The failure of exit polls hold behavioural lessons for us

Even with the best statistical methods, accurately evaluating the electorate’s verdict is far from easy.  (PTI)
Even with the best statistical methods, accurately evaluating the electorate’s verdict is far from easy. (PTI)


  • Why did pollsters go so wrong? Studies show that people often express false views to fit in with their notion of the majority view.

What did you have for breakfast two days ago? Having breakfast is a routine affair. Not much thought goes into such a decision. So most of us would have forgotten the details of what we consumed as the first meal of that day. On the other hand, how many of us have forgotten who we voted for in the general election of 2024? Voting in a national election is not routine behaviour. 

For most people, voting is a much thought-through decision. It is unlikely that one would forget which political party one voted for, and this memory will probably stay intact for years to come. If this is so, why did most exit polls of the recent election fail to elicit this data from the immediate memory of voters with sufficient accuracy to forecast the outcome correctly?

The typical explanation that is provided for the unreliability of consumer research is that its survey methodology was flawed. Not selecting the right samples that accurately represent the larger voter universe of each constituency, for example, could be a significant source of error. 

No doubt, the Indian voter universe, with an electorate whose voting behaviour is influenced by multiple factors, is far more complex than in any other democracy. Once the field work for such a survey is done, using the responses of voters after they left polling booths to calculate the vote share of rival parties within every constituency is quite a task.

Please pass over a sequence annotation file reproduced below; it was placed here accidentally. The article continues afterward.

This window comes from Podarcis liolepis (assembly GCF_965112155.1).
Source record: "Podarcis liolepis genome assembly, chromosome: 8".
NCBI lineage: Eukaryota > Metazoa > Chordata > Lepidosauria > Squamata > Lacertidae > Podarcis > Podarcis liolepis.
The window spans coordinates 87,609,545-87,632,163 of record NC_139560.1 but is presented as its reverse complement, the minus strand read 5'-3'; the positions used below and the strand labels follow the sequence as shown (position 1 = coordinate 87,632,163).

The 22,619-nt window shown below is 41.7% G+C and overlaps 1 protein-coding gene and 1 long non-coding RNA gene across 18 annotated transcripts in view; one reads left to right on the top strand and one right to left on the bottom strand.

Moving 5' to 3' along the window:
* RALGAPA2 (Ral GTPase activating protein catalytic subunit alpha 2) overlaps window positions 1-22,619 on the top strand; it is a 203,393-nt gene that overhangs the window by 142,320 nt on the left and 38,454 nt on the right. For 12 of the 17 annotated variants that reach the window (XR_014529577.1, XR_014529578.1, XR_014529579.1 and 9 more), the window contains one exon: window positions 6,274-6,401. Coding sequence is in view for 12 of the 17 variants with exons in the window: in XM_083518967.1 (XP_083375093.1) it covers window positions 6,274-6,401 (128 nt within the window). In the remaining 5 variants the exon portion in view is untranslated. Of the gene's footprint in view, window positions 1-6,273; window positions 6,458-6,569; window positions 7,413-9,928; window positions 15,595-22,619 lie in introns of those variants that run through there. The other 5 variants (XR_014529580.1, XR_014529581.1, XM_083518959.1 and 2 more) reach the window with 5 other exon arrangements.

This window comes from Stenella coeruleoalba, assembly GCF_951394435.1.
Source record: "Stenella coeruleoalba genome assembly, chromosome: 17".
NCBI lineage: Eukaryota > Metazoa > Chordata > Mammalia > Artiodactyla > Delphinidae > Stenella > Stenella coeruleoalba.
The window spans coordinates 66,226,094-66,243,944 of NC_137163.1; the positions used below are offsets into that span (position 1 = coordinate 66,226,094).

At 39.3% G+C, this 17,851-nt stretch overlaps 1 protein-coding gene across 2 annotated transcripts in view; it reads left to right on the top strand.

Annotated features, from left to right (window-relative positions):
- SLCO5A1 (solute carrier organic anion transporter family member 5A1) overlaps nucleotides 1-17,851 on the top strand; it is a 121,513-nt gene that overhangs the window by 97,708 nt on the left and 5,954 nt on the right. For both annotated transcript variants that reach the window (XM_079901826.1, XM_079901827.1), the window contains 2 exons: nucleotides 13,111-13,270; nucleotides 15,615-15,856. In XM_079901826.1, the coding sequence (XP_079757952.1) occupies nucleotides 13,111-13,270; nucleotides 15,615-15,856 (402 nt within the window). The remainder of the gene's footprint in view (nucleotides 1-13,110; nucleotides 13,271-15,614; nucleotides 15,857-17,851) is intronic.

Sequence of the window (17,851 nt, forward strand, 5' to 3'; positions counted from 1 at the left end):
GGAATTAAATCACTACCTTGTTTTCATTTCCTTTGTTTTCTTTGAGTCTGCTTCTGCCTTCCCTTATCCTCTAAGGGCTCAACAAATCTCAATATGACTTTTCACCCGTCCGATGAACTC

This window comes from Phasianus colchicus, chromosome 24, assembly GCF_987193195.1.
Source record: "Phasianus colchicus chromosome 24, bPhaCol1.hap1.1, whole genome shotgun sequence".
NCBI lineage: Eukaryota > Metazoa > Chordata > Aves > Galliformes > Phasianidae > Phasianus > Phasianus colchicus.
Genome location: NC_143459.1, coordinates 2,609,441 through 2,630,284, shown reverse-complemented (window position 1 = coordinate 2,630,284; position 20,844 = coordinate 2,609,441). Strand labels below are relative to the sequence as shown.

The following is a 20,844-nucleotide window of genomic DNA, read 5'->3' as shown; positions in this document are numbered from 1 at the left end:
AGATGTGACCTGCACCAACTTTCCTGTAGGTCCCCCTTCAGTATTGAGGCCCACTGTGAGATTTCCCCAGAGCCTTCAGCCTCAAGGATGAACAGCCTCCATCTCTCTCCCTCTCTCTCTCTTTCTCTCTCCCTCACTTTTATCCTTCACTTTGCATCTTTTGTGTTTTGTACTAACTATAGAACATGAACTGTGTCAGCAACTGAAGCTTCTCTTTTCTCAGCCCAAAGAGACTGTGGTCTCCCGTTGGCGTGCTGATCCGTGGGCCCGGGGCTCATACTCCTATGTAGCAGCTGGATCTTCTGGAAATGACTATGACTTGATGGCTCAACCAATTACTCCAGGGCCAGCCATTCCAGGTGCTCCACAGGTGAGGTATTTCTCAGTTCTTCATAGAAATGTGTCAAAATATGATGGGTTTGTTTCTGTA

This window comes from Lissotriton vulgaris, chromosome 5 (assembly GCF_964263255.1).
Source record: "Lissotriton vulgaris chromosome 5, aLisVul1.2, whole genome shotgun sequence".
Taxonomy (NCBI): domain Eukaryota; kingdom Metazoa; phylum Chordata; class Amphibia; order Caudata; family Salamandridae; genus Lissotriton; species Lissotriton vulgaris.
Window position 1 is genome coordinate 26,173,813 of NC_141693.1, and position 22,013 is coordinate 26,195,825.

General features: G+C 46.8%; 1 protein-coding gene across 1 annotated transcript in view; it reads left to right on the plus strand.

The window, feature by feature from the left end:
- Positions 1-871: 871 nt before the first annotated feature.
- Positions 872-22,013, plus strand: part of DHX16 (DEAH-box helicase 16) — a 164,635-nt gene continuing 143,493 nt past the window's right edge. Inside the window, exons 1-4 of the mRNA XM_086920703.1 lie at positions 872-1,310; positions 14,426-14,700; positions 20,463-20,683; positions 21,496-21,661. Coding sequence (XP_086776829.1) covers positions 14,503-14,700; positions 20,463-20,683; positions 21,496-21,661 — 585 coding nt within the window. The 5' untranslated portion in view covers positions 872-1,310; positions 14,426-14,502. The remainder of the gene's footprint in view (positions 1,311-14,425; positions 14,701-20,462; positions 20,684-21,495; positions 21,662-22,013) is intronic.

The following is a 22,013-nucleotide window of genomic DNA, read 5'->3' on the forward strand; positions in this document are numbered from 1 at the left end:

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Even with the best statistical methods, accurately evaluating the electorate’s verdict is far from easy. But the market research industry in India is several decades old and various polling agencies have conducted plenty of consumer research across the years. It is difficult to believe that they have not yet figured out the statistical methods needed to make sense of a complex country like India.

There could be other reasons for why India’s exit poll results were wrong. In his book Private Truths, Public Lies: The Social Consequences of Preference Falsification, economist Timur Kuran speaks of ‘ preference falsification.’ This, according to Kuran, is the act of misrepresenting one’s actual views under real or perceived social pressures. 

It happens frequently in everyday life, such as when we tell the host of a dinner party that we are enjoying the food served, although we may actually find it bland. Given the prevalence in society of such behaviour, could it be that some voters cast their vote for a particular political party, but when asked by exit pollsters, cited the name of another party? If so, why should voters do something in private but say something else in public?